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Anticipatory anxiety, sometimes called future-based anxiety, describes the excessive worry and fear that arises in response to an upcoming event or situation. This event can be anything from a significant life milestone like a job interview or presentation to a seemingly mundane social gathering or everyday task. 

All-Or-Nothing Thinking

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People who live with high-functioning anxiety often see things in black and white, with no room for gray areas. This can make it hard to cope with setbacks and mistakes. This extreme thinking amplifies negative emotions by magnifying setbacks and downplaying successes. It can lead to catastrophizing and self-doubt, intensifying anxiety.

Catastrophizing

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Catastrophizing is a cognitive distortion where you focus on the worst-case scenario of a situation, magnifying its negative impact and probability. You might jump to the worst-case scenario in any situation, even if it’s unlikely.

Creating Mental Checklists

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Regularly checking in with oneself through a mental checklist helps people identify situations, thoughts, or feelings that trigger anxiety. This self-awareness is crucial for managing anxiety proactively before it escalates.

The Need for Control

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Anxiety often stems from a fear of the unknown and a desire to avoid adverse outcomes. When things feel uncertain or unpredictable, it can trigger anxiety and a desire to regain control.

Social Anxiety

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Social anxiety, also known as social phobia, is a common mental health condition characterized by intense fear or anxiety in social situations. Physical symptoms like blushing, sweating, trembling, nausea, or rapid heartbeat in social situations are common. 

Fear of Failure

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Many with anxiety tend towards perfectionism, setting unrealistically high standards for themselves. This can lead to a constant fear of falling short, fueling the fear of failure. Negative self-talk, focusing on potential shortcomings and mistakes, further amplifies this fear.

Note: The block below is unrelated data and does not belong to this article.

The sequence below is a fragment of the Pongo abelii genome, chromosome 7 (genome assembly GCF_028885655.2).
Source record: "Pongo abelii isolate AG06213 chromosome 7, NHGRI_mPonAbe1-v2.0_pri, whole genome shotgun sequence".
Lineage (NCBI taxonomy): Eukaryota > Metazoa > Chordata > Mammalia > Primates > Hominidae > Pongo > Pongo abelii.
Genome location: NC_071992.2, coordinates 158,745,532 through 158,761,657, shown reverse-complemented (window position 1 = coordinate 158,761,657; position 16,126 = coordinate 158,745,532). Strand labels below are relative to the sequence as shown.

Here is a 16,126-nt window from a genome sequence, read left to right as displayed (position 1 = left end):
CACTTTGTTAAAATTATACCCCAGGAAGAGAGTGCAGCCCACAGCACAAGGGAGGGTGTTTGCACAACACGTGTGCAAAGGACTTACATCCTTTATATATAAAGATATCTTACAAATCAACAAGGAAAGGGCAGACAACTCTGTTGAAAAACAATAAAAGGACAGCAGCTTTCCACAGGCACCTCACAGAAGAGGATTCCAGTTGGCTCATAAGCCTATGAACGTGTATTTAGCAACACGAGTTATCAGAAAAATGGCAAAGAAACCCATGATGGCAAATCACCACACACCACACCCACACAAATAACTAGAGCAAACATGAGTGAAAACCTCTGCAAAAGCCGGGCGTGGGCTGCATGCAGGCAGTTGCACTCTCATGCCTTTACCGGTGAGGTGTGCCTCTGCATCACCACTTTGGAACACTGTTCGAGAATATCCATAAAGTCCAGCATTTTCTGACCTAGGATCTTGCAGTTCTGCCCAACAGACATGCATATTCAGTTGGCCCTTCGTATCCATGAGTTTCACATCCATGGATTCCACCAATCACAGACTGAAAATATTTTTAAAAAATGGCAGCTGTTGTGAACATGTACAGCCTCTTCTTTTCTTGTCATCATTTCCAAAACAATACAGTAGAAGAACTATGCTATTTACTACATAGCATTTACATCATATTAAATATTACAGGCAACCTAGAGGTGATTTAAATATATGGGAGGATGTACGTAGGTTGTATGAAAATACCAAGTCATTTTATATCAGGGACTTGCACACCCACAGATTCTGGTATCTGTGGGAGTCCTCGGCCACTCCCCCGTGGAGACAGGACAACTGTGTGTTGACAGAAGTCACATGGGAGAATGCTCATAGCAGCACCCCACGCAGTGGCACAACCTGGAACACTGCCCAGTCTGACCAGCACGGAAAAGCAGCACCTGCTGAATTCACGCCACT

Being Impatient

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Anxiety often stems from a desire for control and certainty. The inability to control the pace of events or anticipate outcomes can trigger impatience and frustration. Waiting in unknown situations can fuel anxiety due to the lack of control and the potential for negative surprises. The mind might jump to worst-case scenarios, amplifying impatience and the desire for immediate resolution.

Feeling Irritable 

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Anxiety can make it challenging to manage emotions effectively. When overwhelmed by worries or anxieties, even minor frustrations or inconveniences can trigger more robust emotional responses, including irritability.

Having Trouble Concentrating

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Anxiety consumes mental energy, leaving less available for concentration and focus. Worries and intrusive thoughts constantly vying for attention make it difficult to stay engaged with tasks.

Feeling Fatigued

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Fatigue is a prevalent symptom experienced by people with anxiety, often leaving them feeling drained and depleted both physically and mentally. Constant worry and rumination can deplete mental energy and contribute to feelings of exhaustion.